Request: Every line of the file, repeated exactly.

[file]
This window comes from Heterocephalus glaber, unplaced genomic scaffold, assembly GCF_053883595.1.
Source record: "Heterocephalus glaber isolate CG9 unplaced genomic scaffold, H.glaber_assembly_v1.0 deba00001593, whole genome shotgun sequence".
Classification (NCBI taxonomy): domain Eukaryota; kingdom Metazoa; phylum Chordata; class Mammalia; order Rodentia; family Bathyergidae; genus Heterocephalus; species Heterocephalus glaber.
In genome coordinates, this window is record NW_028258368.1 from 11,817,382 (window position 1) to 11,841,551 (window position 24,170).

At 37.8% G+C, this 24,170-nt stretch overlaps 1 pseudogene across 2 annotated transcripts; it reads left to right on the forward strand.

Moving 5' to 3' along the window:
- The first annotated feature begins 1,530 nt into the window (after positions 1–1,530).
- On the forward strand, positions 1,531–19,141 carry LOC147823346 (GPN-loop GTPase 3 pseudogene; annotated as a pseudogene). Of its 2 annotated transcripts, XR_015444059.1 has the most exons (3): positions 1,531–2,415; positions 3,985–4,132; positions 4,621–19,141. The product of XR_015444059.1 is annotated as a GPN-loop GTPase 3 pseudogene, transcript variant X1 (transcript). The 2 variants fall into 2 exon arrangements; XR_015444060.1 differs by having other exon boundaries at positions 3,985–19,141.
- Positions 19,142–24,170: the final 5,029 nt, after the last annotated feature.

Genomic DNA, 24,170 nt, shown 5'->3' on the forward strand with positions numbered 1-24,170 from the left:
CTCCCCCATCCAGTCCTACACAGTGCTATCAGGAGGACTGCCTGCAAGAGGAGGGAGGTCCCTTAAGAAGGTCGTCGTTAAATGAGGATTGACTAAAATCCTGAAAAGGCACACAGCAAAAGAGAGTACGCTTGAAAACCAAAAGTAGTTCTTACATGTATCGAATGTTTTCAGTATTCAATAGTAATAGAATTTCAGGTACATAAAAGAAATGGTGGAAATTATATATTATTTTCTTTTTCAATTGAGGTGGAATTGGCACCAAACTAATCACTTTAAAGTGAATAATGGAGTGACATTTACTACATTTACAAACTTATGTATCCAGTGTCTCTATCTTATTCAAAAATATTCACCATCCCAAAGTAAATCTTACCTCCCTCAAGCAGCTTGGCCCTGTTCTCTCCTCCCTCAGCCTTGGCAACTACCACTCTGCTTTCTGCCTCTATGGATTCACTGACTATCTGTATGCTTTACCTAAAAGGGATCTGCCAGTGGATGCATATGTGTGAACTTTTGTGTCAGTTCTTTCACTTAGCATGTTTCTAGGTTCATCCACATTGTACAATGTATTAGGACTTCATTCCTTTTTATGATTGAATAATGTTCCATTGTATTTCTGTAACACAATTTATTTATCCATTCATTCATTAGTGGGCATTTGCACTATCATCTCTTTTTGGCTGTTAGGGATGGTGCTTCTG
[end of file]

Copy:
This window comes from Heterocephalus glaber, unplaced genomic scaffold, assembly GCF_053883595.1.
Source record: "Heterocephalus glaber isolate CG9 unplaced genomic scaffold, H.glaber_assembly_v1.0 deba00001593, whole genome shotgun sequence".
Classification (NCBI taxonomy): domain Eukaryota; kingdom Metazoa; phylum Chordata; class Mammalia; order Rodentia; family Bathyergidae; genus Heterocephalus; species Heterocephalus glaber.
In genome coordinates, this window is record NW_028258368.1 from 11,817,382 (window position 1) to 11,841,551 (window position 24,170).

At 37.8% G+C, this 24,170-nt stretch overlaps 1 pseudogene across 2 annotated transcripts; it reads left to right on the forward strand.

Moving 5' to 3' along the window:
- The first annotated feature begins 1,530 nt into the window (after positions 1–1,530).
- On the forward strand, positions 1,531–19,141 carry LOC147823346 (GPN-loop GTPase 3 pseudogene; annotated as a pseudogene). Of its 2 annotated transcripts, XR_015444059.1 has the most exons (3): positions 1,531–2,415; positions 3,985–4,132; positions 4,621–19,141. The product of XR_015444059.1 is annotated as a GPN-loop GTPase 3 pseudogene, transcript variant X1 (transcript). The 2 variants fall into 2 exon arrangements; XR_015444060.1 differs by having other exon boundaries at positions 3,985–19,141.
- Positions 19,142–24,170: the final 5,029 nt, after the last annotated feature.

Genomic DNA, 24,170 nt, shown 5'->3' on the forward strand with positions numbered 1-24,170 from the left:
CTCCCCCATCCAGTCCTACACAGTGCTATCAGGAGGACTGCCTGCAAGAGGAGGGAGGTCCCTTAAGAAGGTCGTCGTTAAATGAGGATTGACTAAAATCCTGAAAAGGCACACAGCAAAAGAGAGTACGCTTGAAAACCAAAAGTAGTTCTTACATGTATCGAATGTTTTCAGTATTCAATAGTAATAGAATTTCAGGTACATAAAAGAAATGGTGGAAATTATATATTATTTTCTTTTTCAATTGAGGTGGAATTGGCACCAAACTAATCACTTTAAAGTGAATAATGGAGTGACATTTACTACATTTACAAACTTATGTATCCAGTGTCTCTATCTTATTCAAAAATATTCACCATCCCAAAGTAAATCTTACCTCCCTCAAGCAGCTTGGCCCTGTTCTCTCCTCCCTCAGCCTTGGCAACTACCACTCTGCTTTCTGCCTCTATGGATTCACTGACTATCTGTATGCTTTACCTAAAAGGGATCTGCCAGTGGATGCATATGTGTGAACTTTTGTGTCAGTTCTTTCACTTAGCATGTTTCTAGGTTCATCCACATTGTACAATGTATTAGGACTTCATTCCTTTTTATGATTGAATAATGTTCCATTGTATTTCTGTAACACAATTTATTTATCCATTCATTCATTAGTGGGCATTTGCACTATCATCTCTTTTTGGCTGTTAGGGATGGTGCTTCTG